Wednesday, July 28, 2010

Tatting on Vacation

We are in Alaska. I brought a lot of tatting with me to work on thinking there would be quiet times when I would want to tat. So far, we've been so busy that I haven't even taken it out and looked at it.

However, we did have a three hour flight to Anchorage and I was able to get it out and do a little work. The lady next to me told me her grandmother tatted but no one else in her family learned how to do it. I gave her a butterfly that I brought with me. I was thinking about leaving tatted bookmarks and other motifs as thank-you gifts to the hospitality staff throughout our trip.

Yesterday it was a clear, sunny day as we rode the train to Denali. Today I think it will probably rain. We're planning on taking the Natural History Tour today and won't get back to the lodge until 11:30pm. It's amazing that it stays light outside that late!

Thursday, July 8, 2010

Learning to Make Cluny Leaves

With much thanks to Mimi Dillman and Elisadusud, I think I finally figured out how to tat cluny leaves!

I watched the videos over and over and read the instructions step by step and slowly made some progress. Thank you to everyone who suggested tutorials - they were very helpful.

Here are my first two attempts (that were worth photographing!). The same No. 10 thread was used for both. The top pair was shuttle tatted and the bottom pair was needle tatted. (Clicking on the picture shows more detail.)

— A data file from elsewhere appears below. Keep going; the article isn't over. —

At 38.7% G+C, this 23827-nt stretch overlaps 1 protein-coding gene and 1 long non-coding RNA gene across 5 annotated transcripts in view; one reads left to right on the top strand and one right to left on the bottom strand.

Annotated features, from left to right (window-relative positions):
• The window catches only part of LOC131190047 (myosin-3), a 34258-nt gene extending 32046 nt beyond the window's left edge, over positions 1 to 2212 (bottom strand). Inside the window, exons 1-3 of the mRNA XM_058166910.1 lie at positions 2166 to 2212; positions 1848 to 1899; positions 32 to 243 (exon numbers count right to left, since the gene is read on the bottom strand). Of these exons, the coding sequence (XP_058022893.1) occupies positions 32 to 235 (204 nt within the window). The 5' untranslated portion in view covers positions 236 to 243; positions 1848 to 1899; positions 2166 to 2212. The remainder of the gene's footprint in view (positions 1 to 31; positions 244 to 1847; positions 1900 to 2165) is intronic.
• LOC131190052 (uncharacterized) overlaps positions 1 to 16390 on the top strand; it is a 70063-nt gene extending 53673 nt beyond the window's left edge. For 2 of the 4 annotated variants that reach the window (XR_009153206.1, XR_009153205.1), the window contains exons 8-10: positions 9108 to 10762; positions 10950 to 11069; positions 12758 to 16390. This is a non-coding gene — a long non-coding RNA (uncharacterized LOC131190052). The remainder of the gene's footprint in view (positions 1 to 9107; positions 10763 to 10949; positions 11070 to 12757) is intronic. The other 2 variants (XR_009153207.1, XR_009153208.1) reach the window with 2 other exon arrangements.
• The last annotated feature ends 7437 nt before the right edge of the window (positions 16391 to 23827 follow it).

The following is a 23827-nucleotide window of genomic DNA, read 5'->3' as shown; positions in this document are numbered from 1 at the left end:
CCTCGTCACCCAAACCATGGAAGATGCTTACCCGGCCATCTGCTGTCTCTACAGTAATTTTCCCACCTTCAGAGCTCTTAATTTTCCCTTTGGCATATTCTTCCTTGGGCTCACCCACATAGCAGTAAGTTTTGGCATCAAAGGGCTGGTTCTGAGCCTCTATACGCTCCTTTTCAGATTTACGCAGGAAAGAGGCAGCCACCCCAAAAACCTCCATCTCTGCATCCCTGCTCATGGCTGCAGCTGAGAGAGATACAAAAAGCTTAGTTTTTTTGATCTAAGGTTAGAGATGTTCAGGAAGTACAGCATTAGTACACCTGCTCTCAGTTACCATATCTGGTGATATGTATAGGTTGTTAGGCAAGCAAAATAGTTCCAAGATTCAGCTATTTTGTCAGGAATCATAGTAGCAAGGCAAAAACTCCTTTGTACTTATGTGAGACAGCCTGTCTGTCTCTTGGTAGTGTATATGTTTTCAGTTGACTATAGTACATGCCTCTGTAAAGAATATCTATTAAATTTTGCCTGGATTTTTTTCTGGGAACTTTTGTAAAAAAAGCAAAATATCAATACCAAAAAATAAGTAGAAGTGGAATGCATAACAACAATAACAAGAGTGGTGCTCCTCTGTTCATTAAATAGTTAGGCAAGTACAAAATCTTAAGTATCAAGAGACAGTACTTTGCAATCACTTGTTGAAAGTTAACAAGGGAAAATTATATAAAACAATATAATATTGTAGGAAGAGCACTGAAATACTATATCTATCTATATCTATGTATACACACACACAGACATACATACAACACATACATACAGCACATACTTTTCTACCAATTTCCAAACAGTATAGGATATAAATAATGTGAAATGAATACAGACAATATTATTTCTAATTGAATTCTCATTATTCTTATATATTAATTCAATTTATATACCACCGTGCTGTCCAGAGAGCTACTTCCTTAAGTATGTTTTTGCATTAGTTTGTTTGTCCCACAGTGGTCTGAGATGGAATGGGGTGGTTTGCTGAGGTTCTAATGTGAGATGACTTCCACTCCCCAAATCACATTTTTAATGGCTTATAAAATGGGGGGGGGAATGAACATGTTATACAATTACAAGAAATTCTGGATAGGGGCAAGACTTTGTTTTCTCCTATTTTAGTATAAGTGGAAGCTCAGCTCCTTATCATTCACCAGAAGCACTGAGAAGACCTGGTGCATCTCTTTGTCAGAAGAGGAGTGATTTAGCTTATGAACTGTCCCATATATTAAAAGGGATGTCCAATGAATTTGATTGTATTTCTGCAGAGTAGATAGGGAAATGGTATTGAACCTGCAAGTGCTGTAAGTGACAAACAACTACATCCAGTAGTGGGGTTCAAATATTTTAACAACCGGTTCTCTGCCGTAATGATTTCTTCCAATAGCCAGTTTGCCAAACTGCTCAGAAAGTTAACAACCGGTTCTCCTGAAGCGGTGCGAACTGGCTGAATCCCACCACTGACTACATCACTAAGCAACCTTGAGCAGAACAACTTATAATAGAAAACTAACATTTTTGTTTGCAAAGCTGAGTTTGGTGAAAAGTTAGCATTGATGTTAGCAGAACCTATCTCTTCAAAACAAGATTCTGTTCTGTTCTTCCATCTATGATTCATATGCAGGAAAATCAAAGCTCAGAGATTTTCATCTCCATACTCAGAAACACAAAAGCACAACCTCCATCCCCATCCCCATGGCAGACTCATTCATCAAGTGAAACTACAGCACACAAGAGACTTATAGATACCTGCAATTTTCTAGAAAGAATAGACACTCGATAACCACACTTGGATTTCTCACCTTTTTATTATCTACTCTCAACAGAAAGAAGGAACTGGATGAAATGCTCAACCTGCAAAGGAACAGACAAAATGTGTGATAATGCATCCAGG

I wanted to be sure I could both shuttle and needle tat these because I switch back and forth between the two styles depending on what I'm making.

For anyone who is interested, I found the technique to be the same for both shuttle and needle.

However, just for learning the technique of how to make cluny leaves, you don't really need a shuttle or needle. For me, wrapping my loom hand required the most practice. Passing the shuttle or needle or just the thread by itself, was the easy part. Closing the cluny leaf requires pulling on the threads to tighten up the leaf and as long as you've read the instructions or watched videos and know which threads to pull first and last, that part of the technique just requires a little patience.

You need enough open space in the 'loom' hand to pass the shuttle back and forth. If needle tatting, the open space can be much smaller. Tension using either method is the very important and at first your 'loom' hand gets tired and cramped. I relaxed my fingers without even noticing it which made the passes back and forth rather loose and sloppy.

I'm not sure why the shuttle tatted clunies have sort of a right-angle bend at the beginning of the second leaf. Perhaps I twisted the thread after the chain? I'll have to keep any eye on my next set and see if it happens again. If anyone knows what I did that caused this, please let me know.

Well, now that I have the feel of how to tat cluny leaves, I can safely say that many more practice sessions are in order to work on consistency and symmetry.

Because I struggled to learn this technique, I wrote down my own instructions along with a few pictures for future use. I don't want to forget what I did a few months from now if I put it aside for other tatting and try to come back to it later!

As soon as I have finished a motif with cluny leaves, I'll post pictures here and add it to my 25 Motif Challenge.

Don't you think cluny leaves would look fantastic as part of some crazy quilting? I do.

Now it's time to practice, practice, practice.

If you've been hesitant like I was to learn how to tat cluny leaves, or tried before and gave up, I say give it another chance. They are beautiful in all of the tatted pieces I've seen and I'm glad to be able to add them to my list of tatting accomplishments.